Tuesday, December 7, 2010

The Amazing Race: Seoul

So, yesterday morning Amber IM'd me to tell me that the latest episode of The Amazing Race was set in Seoul and they went rafting in the DMZ. My response can best be summed up as "..." since I'm pretty sure I would remember an American reality TV show causing an international incident by crossing into the DMZ, an area that is best known for the fact that people CAN'T go there. Even though I don't watch the Amazing Race, I figured this episode would be worth watching.

The teams arrived in Korea and it was raining, which, of course it was raining. The rainy season was abnormally long this year, and by abnormally long, I mean it rained for five straight months. We went weeks without seeing the sun. I thought my shoes would never dry. That weather was what I saw practically ever day from June to October.

On the drive to Seung-il Bridge, Nat or Kat complained that "most of the signs are completely devoid of any sort of English characters." An interesting observation since, in fact, ALL OF THE SIGNS are in English and Korean.

So, I understand why Amber told me the teams were rafting in the DMZ. The teams constantly referenced the DMZ and claimed to be in the DMZ or the DMZ area. I wonder how much of that was added for rating due to the recent tensions because, really, no. They weren't at the DMZ. They were rafting at a popular tourist destination. If the teams were in the DMZ, then so is Seoul. So am I.

Can we talk for a moment about how RIDICULOUS the third challenge (getting from Camp Casey to the World Cup Stadium) was. Like, seriously, they took the subway. The subway where every station is labeled in English. There was ONE transfer. The name of the station they were going to was WORLD CUP STADIUM STATION. How is that a challenge? If I only have to transfer once, I count it a win. Also, Jill and Thomas (the couple) kept sitting the seats reserved for the elderly or the handicapped. Seats that are clearly labeled as such in English and with pictures. I kept cringing because way to Waegukin Smash and give the rest of us a bad name, guys.

The Mokdong Ice Rink (home to the fourth challenge) is one of the two evacuation spots for Americans in Seoul should the Norks invade. The more you know....

I'm sad none of the groups opted for the Namdaemun challenge because Namdaemun is pretty awesome. It's also a lot more authentically Korean than an ice rink. Plus, I've had the ginseng tonic (the nurse at my school gives it to me whenever I'm sick) and it's not half bad.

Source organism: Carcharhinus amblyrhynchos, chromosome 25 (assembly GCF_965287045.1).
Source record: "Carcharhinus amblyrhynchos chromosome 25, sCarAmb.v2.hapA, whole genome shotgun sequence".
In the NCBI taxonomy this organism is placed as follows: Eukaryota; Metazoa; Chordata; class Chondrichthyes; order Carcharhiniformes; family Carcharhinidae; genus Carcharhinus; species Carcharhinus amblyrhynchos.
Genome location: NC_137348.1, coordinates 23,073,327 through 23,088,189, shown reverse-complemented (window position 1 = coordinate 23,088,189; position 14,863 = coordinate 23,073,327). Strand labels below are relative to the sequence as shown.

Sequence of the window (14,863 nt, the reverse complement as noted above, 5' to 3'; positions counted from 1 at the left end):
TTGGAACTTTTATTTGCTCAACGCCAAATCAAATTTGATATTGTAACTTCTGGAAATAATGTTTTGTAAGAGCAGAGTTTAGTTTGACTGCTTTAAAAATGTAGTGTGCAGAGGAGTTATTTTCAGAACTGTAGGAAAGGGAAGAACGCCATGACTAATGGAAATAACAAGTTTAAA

I LOVED the shots of the teams trying to hail a taxi and failing. It's next to impossible to hail a taxi on the side of the road in Seoul You have to go to a taxi stop and wait in line.

The Pit Stop - the Temple of Heaven - is a super obscure location. I had never heard of it and according to Google, in 1968 the Westin Hotel was built on the site and the temple is now part of the hotel complex. It's essentially a knock-off of a Chinese temple build by the dying throes of Imperial Korea. There are so many better places that could have been chosen.

I enjoyed this episode, but I don't think I could watch the show on a regular basis. Too many of the contestants act like arrogant, entitled assholes and embodied every negative sterotype people have about Americans. When they were searching for the statue of the airplane at Hangang Park, Thomas gripped, "How does nobody know what an airplane is?" and I had to pause the show so I could shout, "I don't know, maybe because airplane is ENGLISH and you're in KOREA, jackass. Try asking for the 비행기, but wait, you don't speak in Korean. You just expect everyone to speak English." I might be overly sensative because I do live in Korea and know enough about the culture to notice when the contestants are overtly rude, but it was still a constant sorce of annoyance for the entire episode.

1 comment:

  1. ok. I need to watch this too... downloading tonight...

    ReplyDelete